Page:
[dns-operations] resolver cache question

Mark Allman mallman at icir.org
Fri Nov 13 17:41:54 UTC 2020


I just finished reading a paper that basically tries to figure out
if a hostname is worth caching or not [1].  This isn't the first
paper like this I have read.  This sort of thing strikes me as a
solution in search of a problem.  The basic idea is that there are
lots of hostnames that are automatically generated---for various
reasons---and only ever looked up one time.  Then there is an
argument made that these obviously clog up resolver caches.
Therefore, if we can train a fancy ML classifier well enough to
predict these hostnames are ephemeral and will only be resolved the
once---because they are automatically generated and so have some
tells---then we can save cache space (and effort) by not caching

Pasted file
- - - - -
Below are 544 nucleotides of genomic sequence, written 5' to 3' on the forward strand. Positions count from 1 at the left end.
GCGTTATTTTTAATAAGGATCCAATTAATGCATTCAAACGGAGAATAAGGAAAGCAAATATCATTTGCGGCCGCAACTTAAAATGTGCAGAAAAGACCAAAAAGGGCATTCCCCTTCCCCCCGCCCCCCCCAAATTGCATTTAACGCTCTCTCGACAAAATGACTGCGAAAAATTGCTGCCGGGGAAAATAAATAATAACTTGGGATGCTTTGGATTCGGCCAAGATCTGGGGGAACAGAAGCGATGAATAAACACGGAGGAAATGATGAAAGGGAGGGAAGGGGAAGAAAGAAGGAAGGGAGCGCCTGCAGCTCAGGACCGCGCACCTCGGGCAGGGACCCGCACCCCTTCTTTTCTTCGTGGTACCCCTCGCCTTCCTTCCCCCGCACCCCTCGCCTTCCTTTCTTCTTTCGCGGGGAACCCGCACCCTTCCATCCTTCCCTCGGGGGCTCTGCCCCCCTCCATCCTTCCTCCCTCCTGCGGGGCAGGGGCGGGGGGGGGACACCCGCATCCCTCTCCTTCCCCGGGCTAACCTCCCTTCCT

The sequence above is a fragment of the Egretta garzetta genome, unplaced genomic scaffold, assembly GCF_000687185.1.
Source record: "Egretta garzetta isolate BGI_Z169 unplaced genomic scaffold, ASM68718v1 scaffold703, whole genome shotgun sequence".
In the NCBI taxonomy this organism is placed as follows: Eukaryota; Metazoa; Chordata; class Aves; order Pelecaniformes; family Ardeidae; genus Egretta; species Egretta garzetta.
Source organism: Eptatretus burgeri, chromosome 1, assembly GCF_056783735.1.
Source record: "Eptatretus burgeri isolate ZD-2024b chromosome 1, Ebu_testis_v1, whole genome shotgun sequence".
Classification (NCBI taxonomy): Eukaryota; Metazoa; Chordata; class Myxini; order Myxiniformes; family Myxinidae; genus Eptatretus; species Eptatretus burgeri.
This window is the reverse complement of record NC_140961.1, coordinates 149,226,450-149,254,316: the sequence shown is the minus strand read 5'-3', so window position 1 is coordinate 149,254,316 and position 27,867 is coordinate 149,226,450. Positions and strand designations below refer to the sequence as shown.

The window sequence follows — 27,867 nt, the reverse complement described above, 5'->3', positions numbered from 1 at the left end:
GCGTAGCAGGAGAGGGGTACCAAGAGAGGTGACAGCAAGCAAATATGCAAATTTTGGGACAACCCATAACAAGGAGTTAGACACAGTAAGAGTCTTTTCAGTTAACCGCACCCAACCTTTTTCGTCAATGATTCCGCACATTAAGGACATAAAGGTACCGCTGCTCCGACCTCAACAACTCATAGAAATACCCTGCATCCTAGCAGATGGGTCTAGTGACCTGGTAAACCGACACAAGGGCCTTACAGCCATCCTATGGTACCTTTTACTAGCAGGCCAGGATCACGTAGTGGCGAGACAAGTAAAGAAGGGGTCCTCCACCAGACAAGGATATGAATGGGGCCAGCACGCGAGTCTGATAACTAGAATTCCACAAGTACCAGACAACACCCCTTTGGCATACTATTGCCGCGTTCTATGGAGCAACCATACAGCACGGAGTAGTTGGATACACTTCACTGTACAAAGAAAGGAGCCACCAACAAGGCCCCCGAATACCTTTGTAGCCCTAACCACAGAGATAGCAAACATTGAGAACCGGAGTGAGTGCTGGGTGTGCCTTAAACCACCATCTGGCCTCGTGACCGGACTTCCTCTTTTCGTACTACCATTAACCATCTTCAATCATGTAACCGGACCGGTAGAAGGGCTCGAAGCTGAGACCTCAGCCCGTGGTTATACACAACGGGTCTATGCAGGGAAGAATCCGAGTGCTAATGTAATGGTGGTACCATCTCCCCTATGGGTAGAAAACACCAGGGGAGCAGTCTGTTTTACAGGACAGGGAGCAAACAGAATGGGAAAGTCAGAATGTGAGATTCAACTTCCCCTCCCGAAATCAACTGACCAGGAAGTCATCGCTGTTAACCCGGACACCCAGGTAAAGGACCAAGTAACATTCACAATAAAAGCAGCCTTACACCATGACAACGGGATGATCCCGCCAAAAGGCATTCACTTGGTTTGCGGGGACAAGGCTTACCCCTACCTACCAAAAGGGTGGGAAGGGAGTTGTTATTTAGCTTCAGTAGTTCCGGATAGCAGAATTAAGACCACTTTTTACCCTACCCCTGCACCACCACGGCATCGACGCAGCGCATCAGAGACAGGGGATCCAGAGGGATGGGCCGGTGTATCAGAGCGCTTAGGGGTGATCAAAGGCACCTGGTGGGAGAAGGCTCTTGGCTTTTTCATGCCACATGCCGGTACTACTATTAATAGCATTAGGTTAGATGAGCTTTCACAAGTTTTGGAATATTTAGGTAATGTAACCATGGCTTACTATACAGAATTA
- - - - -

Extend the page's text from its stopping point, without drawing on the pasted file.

- My first reaction to the notion of clogging the cache is always
    to think that surely some pretty simple LFU/LRU eviction policy
    could handle this pretty readily.  But, that aside...

  - I wonder how much this notion of caches getting clogged up
    really happens.  Could anyone help with a clue?  How often do
    resolvers evict entries before the TTL expires?  Or, how much
    over-provisioning of resolvers happens to accommodate such
    records?  I know resolver caching helps [2], but I always feel
    like I really know nothing about it when I read papers like
    this.  Can folks help?  Or, point me at handy references?

[1] https://www.sciencedirect.com/science/article/abs/pii/S1389128620312627
[2] https://www.icir.org/mallman/pubs/All20b/

Many thanks!


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